I agree with everything except the comment about the modifications. That is absolutely not correct. I can guarantee the person who lowered the car did not change the brake hydraulic proportioning valve. Without doing that, it is physically impossible to have a shorter or equal stopping distance. Handling will falsely feel better because you're sitting lower and the car won't be able to lean as much when cornering. The lower control arms are no longer parallel to the ground. They will be going through different arcs and the wheels will tip in and out more on top with changes in suspension height when going over bumps in the road. That is why we say there is a huge difference between "aligning for the road" vs. "Aligning for the rack", (hoist). Aligning for the rack gets you good numbers on the printout and shows that everything is in specs. Aligning for the road gets you those same things, PLUS it gets you good tire wear.
When the wheels and tires tip in and out more as the suspension goes up and down, there is a smaller window where the entire tread surface meets the road surface. Couple that with wide tires and there's a more likely chance part of the tread is bouncing off the road. That might be a small amount, but it's that solid contact patch that's needed for stopping.
You also have consider "scrub radius". Half the alignment mechanics don't even know what it is or how it affects handling. If you stand in front of the car and look back at the suspension, draw an imaginary line between the upper and lower steering pivots; the lower ball joint and the upper strut mount in this case. That line must intersect the road surface right in the middle of the tire tread. As such, the half of the tread to the left of that point tries to "scrub" on the road surface and pull that wheel to the left. The right half wants to pull to the right, and the two forces offset each other. Tires with a larger outer circumference, wheels with a deeper offset, wider wheels in some cases, and changing the distance between the upper mount and ball joint all change scrub radius. Car designers know this when they carefully design it into their products.
Scrub radius is what makes both halves of the tire tread react equally when that tire hits any bump in the road. When it is altered significantly, the tire responds to every bump with a tug. That is why everyone with a raised truck knows they get very tiring to drive on long trips. You can prove this to yourself by driving at highway speed without touching the steering wheel. With proper ride height and correct alignment, the vehicle will go reasonably straight for a good half mile. With altered ride height you will be constantly reaching up to make steering corrections, first one way, then the other. That's one of many clues on a preliminary test drive that the car may have weak springs. All relatively new cars don't do that, but if the ride height is altered, they do. You may have the illusion the handling is improved but that is due to increased road feel through increased feedback in the steering system. That contributes to the tiring aspect of driving the car.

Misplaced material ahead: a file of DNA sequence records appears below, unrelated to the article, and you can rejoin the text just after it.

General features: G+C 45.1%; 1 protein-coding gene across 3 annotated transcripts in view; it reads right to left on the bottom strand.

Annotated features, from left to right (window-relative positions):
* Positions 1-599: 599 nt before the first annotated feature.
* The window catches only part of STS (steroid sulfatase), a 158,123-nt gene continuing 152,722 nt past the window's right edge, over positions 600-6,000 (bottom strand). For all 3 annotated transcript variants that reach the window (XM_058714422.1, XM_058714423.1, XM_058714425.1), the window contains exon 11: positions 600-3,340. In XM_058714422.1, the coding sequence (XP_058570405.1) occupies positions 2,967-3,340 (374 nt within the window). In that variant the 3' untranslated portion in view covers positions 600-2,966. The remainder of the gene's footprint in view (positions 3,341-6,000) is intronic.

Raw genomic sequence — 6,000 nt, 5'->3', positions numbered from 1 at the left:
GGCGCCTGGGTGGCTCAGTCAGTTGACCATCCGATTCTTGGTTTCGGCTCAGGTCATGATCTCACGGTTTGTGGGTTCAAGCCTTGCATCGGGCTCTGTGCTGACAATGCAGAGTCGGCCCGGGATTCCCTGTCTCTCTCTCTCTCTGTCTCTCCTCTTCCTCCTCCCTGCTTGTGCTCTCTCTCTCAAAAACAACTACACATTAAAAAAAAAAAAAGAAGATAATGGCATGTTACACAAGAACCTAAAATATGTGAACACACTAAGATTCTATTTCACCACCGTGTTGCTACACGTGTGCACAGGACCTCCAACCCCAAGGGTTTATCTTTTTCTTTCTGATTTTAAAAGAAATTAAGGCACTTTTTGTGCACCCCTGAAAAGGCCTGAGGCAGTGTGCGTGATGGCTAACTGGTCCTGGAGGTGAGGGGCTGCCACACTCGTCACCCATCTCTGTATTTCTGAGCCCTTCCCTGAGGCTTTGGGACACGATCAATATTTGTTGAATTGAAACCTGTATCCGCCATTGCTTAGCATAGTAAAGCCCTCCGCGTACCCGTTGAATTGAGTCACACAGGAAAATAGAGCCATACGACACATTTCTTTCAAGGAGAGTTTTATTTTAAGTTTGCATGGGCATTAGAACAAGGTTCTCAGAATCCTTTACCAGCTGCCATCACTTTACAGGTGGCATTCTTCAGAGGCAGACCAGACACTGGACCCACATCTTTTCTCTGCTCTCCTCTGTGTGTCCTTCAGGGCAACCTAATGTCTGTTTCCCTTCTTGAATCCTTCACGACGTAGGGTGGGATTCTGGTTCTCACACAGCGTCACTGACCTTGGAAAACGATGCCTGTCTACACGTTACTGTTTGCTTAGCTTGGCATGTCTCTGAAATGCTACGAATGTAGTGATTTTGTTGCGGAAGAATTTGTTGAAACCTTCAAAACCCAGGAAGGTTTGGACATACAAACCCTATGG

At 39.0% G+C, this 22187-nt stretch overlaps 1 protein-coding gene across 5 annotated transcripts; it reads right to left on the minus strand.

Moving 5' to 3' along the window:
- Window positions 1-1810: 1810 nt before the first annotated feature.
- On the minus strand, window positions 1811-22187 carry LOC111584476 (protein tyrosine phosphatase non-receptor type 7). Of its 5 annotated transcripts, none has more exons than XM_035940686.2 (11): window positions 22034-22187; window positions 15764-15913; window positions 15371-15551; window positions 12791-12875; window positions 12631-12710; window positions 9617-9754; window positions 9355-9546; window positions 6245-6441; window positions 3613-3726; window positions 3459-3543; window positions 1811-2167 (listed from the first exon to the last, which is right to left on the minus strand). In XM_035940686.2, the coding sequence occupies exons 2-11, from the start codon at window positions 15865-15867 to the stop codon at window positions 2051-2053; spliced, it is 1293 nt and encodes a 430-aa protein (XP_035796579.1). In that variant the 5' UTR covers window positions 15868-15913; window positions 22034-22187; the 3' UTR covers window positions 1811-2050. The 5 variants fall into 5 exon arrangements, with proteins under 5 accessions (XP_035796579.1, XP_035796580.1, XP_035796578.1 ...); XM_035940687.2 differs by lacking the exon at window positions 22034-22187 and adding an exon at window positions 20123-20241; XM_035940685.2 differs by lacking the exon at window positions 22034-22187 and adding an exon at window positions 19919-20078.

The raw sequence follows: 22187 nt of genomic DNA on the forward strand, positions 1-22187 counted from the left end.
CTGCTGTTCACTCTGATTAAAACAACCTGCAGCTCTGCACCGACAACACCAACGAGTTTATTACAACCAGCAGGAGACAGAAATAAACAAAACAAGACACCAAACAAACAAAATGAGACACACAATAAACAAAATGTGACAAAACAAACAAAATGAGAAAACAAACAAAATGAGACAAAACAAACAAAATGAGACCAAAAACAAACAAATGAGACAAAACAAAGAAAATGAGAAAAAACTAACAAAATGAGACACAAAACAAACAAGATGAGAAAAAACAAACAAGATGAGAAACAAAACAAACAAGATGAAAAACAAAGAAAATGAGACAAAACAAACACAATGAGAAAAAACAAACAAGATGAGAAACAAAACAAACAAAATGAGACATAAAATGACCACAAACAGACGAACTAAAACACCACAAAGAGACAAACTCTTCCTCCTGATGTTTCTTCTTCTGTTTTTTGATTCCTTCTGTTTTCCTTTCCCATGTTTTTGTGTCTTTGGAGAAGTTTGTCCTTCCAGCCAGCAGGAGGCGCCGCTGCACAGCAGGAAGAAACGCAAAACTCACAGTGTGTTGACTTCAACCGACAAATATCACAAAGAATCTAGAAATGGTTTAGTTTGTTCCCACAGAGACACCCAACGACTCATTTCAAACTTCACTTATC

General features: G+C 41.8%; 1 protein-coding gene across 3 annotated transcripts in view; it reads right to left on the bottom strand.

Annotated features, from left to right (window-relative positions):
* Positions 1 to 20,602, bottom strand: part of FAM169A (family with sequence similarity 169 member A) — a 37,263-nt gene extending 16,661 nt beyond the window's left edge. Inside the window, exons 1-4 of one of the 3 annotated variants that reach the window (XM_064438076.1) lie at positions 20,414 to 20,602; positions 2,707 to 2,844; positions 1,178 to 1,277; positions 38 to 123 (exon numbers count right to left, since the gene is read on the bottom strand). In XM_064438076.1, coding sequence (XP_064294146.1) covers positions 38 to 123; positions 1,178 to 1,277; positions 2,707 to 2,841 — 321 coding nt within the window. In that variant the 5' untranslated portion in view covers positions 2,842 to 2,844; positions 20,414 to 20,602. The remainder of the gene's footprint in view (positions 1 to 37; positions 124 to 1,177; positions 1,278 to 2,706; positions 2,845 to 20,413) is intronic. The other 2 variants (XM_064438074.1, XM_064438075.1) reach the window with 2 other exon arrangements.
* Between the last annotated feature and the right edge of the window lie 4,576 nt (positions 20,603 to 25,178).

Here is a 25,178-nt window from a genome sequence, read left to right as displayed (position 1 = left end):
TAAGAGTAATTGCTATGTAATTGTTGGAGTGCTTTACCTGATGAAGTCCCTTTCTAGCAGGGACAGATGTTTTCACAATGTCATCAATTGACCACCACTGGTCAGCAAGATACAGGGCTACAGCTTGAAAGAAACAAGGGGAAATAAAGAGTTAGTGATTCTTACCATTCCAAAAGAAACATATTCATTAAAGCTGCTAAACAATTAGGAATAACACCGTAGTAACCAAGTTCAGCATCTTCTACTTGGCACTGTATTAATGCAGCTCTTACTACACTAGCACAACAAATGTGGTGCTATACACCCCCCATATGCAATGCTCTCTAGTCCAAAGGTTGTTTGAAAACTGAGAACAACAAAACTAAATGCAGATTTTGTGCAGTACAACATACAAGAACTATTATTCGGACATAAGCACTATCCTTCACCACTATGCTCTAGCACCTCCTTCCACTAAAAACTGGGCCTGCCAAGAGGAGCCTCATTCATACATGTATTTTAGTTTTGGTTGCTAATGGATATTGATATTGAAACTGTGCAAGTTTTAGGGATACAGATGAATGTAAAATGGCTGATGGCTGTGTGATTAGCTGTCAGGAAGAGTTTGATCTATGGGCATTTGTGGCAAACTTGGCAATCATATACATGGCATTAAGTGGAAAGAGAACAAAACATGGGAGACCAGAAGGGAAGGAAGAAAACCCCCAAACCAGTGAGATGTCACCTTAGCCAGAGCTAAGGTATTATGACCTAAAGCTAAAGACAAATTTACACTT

The next characteristic of scrub radius has to do with braking. If you ever drove a rear-wheel-drive car years ago with one front brake disabled, you know that applying the brakes would literally tear the steering wheel out of your hand. Almost all front-wheel-drive cars use a "split-diagonal" brake hydraulic system so if one half develops a leak, you always have one front brake working. You've had people come in with a popped brake hose, but when was the last time you heard of someone ending up on the sidewalk due to a failed brake system? The reason is scrub radius has been modified to account for that. Chrysler has this so well perfected that the only clue there's a problem is the red warning light and a lower-than-normal brake pedal. On most other cars all you'll notice is a tiny twitch of the steering wheel, but the car will still stop in a straight line. Scrub radius has been changed to move the point of contact outward beyond the center of the tire tread. When just the left front / right rear brakes are working, that left tire wants to tug to the left, but a greater percentage of it is trying to drag to the right. The two forces counteract each other perfectly, ... Until you alter the ride height and change scrub radius. Simply installing deeper offset wheels with no other alterations does the same thing. Most of the time you won't notice anything because you have two unequal forces on one wheel being offset by two unequal and opposite forces on the other wheel. That's not the case when you have a failure in one of the brake hydraulic circuits. It's not the case when you're trying to stop with one tire hydroplaning or slipping on snow, and it's not the case when a tire hits normal small bumps in the road. All manufacturers spend thousands of man-hours and dollars trying to perfect the handling and braking characteristics to make their products better than their competitors', and I'm pretty sure you and I aren't going to improve on that. If it could be done without compromising safety, all cars would handle and brake like a Viper or Corvette. The designs are already there. All they have to do is copy them.